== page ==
Here's a scary thought: An entire generation is growing up having never stepped foot inside a proper record store. Such places still exist even in Fresno but their retail relevance has vanished since the '90s, and today they exist only as niche.
The website for National Record Store Day, which celebrates independent record store owners and employees, says there are just over 700 such shops in the whole country.
So, putting Tower Records in the Center for Sacramento History seems apropos.
The Tower Records Project, which launched in July of last year, seeks to "promote the legacy of an American retail icon," by creating and maintaining an official archive of the store, more than 200 boxes of Tower-related history artwork, photographs, memorabilia, awards, business records and correspondence, office furnishings and even the neon signs from the first stand-alone store.
Music fans of a certain age (those older than 30, let's say), will understand the nostalgia that bubbled up when I looked at the project's website.
For many people like me, the Fresno Tower Records store was the place we first discovered real music (music that wasn't what our parents listened to). Inside, you could find the top 40 hits, but also the stuff that wasn't on mainstream radio, the dark and dirty punk rock and metal music you loved.
It was the place where you stood in line to buy concert tickets in the days before Ticketmaster.com.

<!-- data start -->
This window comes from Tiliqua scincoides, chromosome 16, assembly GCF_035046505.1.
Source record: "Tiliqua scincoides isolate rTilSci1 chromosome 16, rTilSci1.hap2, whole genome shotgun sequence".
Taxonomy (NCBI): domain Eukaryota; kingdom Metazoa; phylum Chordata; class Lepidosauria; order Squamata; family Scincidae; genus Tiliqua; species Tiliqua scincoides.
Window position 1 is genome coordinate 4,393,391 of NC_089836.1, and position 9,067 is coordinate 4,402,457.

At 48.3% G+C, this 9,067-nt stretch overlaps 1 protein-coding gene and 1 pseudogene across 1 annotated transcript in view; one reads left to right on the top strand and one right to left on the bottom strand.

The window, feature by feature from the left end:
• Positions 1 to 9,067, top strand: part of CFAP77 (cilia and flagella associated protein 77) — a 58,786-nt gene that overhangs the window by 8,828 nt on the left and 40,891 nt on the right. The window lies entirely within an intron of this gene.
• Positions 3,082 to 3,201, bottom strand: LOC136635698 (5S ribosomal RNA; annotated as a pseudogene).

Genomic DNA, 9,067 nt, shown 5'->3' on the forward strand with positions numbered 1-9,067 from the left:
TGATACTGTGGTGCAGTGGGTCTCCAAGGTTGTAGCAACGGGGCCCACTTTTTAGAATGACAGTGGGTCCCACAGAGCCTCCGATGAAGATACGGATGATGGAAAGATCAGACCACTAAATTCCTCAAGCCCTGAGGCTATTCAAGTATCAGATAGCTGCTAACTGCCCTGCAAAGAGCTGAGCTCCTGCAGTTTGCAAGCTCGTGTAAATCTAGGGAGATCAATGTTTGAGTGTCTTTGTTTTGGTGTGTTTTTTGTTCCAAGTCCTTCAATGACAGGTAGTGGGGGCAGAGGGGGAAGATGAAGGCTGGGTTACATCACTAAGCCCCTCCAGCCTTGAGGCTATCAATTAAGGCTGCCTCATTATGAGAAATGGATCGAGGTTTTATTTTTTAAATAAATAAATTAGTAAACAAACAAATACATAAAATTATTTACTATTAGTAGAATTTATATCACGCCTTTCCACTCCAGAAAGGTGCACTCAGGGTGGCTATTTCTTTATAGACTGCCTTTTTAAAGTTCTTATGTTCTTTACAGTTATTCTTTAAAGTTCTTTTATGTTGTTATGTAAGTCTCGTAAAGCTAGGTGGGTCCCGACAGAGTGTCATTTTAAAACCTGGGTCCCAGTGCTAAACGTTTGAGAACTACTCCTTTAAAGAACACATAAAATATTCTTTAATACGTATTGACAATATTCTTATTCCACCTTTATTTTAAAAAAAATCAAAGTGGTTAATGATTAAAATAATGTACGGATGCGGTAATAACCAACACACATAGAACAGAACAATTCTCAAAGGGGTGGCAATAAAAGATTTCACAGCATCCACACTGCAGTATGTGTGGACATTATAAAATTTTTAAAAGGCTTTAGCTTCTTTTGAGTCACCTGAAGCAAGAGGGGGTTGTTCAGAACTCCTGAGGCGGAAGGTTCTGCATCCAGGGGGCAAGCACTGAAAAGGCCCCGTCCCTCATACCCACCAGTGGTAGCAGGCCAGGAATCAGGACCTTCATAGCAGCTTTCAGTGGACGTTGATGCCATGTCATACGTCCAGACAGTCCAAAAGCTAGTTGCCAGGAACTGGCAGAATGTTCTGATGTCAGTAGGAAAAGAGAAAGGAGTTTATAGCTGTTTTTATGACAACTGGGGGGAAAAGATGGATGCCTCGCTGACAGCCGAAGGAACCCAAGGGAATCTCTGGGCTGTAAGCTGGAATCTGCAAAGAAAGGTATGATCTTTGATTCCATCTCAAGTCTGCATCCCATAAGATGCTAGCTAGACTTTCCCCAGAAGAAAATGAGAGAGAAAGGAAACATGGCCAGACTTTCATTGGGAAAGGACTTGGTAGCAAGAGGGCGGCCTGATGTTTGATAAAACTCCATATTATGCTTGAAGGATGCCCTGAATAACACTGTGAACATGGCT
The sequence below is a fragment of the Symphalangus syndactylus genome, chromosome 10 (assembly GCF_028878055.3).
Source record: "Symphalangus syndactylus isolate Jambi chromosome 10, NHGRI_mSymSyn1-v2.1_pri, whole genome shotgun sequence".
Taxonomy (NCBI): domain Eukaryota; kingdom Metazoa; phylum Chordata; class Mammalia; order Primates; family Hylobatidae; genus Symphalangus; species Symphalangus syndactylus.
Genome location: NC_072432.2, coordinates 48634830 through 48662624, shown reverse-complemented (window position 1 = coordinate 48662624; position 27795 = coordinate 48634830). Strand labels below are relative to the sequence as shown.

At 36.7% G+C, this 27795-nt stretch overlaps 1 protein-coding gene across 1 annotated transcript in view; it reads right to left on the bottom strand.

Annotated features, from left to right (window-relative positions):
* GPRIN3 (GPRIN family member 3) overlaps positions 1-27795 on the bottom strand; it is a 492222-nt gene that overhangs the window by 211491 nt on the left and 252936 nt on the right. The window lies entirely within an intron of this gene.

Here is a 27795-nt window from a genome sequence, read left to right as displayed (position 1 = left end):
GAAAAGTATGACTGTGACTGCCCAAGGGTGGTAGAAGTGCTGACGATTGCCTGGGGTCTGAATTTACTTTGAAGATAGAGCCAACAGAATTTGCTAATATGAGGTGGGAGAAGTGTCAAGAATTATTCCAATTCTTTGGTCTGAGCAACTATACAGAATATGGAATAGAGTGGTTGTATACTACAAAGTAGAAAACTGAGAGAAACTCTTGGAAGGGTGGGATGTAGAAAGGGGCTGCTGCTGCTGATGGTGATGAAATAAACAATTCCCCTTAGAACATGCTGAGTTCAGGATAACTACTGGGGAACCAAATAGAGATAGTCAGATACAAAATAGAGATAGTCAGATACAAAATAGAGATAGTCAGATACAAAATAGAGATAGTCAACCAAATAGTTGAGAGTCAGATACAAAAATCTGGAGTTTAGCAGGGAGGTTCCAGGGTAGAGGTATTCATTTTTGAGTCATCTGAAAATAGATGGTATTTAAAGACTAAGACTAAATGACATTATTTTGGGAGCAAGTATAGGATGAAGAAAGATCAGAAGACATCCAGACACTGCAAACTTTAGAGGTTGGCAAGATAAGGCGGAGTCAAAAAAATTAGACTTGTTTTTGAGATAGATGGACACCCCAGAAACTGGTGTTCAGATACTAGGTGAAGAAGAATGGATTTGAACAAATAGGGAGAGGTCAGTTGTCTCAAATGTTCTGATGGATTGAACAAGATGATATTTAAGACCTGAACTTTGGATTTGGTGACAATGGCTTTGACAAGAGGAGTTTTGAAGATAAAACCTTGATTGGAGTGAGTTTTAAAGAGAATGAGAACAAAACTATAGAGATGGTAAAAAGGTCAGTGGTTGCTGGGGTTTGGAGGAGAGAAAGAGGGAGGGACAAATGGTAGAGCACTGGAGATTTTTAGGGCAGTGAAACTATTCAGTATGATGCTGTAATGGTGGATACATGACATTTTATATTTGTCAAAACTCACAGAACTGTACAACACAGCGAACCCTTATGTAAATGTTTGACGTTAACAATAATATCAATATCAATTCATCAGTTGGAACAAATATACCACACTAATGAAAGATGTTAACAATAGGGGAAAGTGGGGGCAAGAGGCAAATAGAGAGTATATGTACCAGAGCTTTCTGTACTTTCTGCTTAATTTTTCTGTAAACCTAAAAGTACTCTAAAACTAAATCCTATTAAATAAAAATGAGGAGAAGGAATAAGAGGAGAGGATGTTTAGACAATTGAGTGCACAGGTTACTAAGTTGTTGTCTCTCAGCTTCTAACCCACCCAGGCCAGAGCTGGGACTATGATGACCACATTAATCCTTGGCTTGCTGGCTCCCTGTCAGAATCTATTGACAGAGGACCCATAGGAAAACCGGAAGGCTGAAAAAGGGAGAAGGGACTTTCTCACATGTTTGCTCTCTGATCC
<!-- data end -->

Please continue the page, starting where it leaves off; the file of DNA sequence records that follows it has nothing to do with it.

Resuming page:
The store also housed a massive collection of magazine and underground books. It's where I learned the term 'zine (low budget, hand-made magazines often produced on a photocopier). It's where I saw an actual copy of "The Anarchist Cookbook" that all my friends kept talking about.
I bought my first CD at Tower Records. It was Ozzy Osbourne's "No More Tears," in a cardboard long box.
My high school band played one of our first shows on the store's loading dock out back, and my current band played the store's farewell show in 2006.
When the store closed, it was a sign of times. Recorded music was moving out of the physical realm as brick-and-mortar stores became unnecessary. For Tower Records, they became a burden. The company still exists online.
The upshot is that things only got better for music fans. Now there is more access to more music in every conceivable genre than ever before. Websites like Bandcamp allow direct, almost instantaneous buying of music without the need for distribution. A band from Fresno can have music up and available to fans anywhere in the world. With Spotify, users can browse an almost endless amount of new music, without even putting down their phones. Still, losing Tower Records was a major blow to musicians and music fans who had spent so many hours hanging out at the store. The real legacy of Tower Records was and it's in the project's tagline more than music. The store was a gathering place for those hardcore fans and music nerds, for those curiously looking and those who would never find what they wanted in the aisles of Target or Walmart.
I accept that records stores don't have much place in the world of digital music. It's just odd to think someday we will only see them in museums.
The columnist can be reached at (559) 441-6479, firstname.lastname@example.org or @joshuatehee on Twitter. Read his blog at Fresnobeehive.com